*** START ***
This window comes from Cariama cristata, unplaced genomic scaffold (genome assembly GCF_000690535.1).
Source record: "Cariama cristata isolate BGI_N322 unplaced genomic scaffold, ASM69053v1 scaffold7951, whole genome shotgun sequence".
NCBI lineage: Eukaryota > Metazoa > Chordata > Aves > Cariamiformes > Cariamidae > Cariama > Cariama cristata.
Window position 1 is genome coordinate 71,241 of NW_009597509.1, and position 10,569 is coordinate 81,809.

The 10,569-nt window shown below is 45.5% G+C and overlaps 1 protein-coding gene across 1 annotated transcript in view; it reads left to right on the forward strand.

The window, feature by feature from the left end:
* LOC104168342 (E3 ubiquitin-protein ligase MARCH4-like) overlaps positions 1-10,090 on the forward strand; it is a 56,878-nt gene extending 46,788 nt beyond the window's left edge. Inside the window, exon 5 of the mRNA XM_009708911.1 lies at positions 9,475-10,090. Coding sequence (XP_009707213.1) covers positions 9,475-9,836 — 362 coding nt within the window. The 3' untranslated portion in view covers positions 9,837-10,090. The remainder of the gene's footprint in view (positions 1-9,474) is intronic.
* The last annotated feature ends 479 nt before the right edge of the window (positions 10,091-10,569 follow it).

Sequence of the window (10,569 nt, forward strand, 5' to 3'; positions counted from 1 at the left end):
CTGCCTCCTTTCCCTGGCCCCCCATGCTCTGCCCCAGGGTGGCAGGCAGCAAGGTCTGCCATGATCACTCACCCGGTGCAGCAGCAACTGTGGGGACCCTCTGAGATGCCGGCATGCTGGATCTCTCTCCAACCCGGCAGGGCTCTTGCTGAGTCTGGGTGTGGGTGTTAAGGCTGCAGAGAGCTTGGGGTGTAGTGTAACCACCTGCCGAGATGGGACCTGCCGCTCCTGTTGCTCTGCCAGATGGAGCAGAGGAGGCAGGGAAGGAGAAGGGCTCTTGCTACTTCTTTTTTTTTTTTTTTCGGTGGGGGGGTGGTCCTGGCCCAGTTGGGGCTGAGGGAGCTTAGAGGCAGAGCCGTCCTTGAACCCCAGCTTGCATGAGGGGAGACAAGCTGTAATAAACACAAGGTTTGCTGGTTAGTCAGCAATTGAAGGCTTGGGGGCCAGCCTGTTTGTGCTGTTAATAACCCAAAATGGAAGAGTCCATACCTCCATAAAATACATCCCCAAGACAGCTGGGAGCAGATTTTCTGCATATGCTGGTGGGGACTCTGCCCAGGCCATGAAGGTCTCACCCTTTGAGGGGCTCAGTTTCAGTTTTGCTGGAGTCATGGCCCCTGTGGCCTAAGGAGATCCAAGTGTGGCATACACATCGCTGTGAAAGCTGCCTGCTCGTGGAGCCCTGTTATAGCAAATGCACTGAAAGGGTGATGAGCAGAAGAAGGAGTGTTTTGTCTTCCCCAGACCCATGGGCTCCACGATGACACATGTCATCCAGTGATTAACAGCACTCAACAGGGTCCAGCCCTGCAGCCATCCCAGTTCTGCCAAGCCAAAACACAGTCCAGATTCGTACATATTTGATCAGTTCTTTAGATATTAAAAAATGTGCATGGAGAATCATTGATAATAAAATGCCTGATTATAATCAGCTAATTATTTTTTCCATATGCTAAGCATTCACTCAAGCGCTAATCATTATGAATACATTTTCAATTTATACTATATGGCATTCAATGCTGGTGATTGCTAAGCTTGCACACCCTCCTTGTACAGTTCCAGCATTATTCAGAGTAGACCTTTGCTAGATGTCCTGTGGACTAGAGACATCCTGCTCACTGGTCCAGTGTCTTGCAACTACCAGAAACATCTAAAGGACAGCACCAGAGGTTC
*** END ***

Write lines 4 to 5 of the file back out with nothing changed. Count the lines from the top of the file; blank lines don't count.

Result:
Window position 1 is genome coordinate 71,241 of NW_009597509.1, and position 10,569 is coordinate 81,809.

The 10,569-nt window shown below is 45.5% G+C and overlaps 1 protein-coding gene across 1 annotated transcript in view; it reads left to right on the forward strand.